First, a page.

Godless: The Eastfield Exorcism is not your average exorcism movie. Directed by Nick Kozakis, from a screenplay by Alexander Angliss-Wilson, this supernatural spiritual horror is as much a true crime docudrama as anything else. Stop me if you’ve heard this one before: Guy walks into a psychiatrist’s office and says, “Hey, Doc. My wife’s got demons in ‘er“. Doc says, “Well that’s probably a manifestation of trauma or undiagnosed mental illness,” but the guy doesn’t believe in medicine, so he hires a back-alley exorcist to torture her to death, and they all lived happily ever after in the sweet embrace of our lord and savior Jesus Christ.
Real-life exorcisms are nothing like what we see in the movies, and they have a history of ending in death. Inspired by true events, Godless: The Eastfield Exorcism follows a deeply religious man named Ron (Dan Ewing) who is seeking a referral from a psychiatrist to obtain a formal, Vatican-sanctioned exorcism for his wife Lara (Georgia Eyers). Lara has been experiencing spooky hallucinations but despite a medication that seems to be helping, Ron is certain that his wife is possessed.
Enter: The Exorcist. Daniel James King (Tim Pocock) is not a sanctioned exorcist, but he has three important qualities. 1) He has a strong, unshakable faith 2) He enjoys hurting people, and 3) He has the support of Ron and Ron’s fellow congregants. It’s a classic set-up for a movie, but a sure-fire recipe for disaster in the real world.
In an interesting turn, the film plays on your expectations of the classic exorcism tropes before slowly revealing its true purpose. That said, there is no a-ha! moment where the normally justified faithful are revealed to be the true villains of this story and for someone like myself, who had no background knowledge of the events that inspired this story, I spent a lot of time wondering whether the movie itself knew who was right and wrong. The film does eventually stake its claim, but until that point you have to rely on its doomed, foreboding score to make any sort of judgement call on who to root for.
As an exorcism movie it was a little rinse-repeat for me, and it’s shift in tone didn’t quite pop! the way I’m sure the movie wanted it to. The “horror” of Godless: The Eastfield Exorcism lies in the in the grim reality of its origin story. Despite a few jump scares and hallucinatory sequences where Lara dances with the devil under a full moon, it’s as much a horror story as your next Netflix binge.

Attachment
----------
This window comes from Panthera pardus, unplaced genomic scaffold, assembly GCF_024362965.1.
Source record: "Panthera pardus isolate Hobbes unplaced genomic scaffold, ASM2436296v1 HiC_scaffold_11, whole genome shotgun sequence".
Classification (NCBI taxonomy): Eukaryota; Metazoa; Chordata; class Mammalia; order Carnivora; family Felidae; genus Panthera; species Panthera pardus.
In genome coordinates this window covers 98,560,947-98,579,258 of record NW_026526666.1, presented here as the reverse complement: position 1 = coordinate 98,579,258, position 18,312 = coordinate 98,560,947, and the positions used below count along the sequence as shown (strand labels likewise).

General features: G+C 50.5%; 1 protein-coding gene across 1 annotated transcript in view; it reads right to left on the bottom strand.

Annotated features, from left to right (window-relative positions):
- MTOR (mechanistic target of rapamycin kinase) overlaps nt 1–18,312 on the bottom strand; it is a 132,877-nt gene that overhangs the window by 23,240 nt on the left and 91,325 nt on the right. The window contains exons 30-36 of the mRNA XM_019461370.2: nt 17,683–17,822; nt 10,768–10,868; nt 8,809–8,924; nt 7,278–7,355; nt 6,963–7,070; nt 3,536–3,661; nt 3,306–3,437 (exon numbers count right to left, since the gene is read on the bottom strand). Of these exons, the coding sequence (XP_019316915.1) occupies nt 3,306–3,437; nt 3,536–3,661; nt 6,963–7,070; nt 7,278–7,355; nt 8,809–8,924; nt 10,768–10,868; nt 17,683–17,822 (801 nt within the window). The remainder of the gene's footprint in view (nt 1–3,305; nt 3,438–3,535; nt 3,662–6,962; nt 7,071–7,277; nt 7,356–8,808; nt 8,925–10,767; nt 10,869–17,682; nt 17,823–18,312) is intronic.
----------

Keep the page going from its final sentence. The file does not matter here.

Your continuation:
If you’re looking for a little more nightmare imagery in your true crime, this is the movie for you. Fans of religious horror (and lapsed Catholics) will especially enjoy seeing the dark realities of religious extremism. But fair warning, Australian true crime is not known for its happy endings and Godless: The Eastfield Exorcism is no different.
“Australian true crime is not known for its happy endings and Godless: The Eastfield Exorcism is no different.”
Godless: The Eastfield Exorcism celebrated its World Premiere at the 2023 Overlook Film Festival. Click HERE to follow our continued coverage of the festival and let us know all about your favorite Exorcism movies over on Twitter or in the Nightmare on Film Street Discord! Not a social media fan? Get more horror delivered straight to your inbox by joining the Neighbourhood Watch Newsletter.
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[Overlook 2023 Review] True Faith Meets True Crime in Australian Horror GODLESS: THE EASTFIELD EXORCISM
Despite a few jump scares and hallucinatory sequences where Lara dances with the devil under a full moon, it's as much a horror story as your next Netflix binge. If you're looking for a little more nightmare imagery in your true crime, this is the movie for you.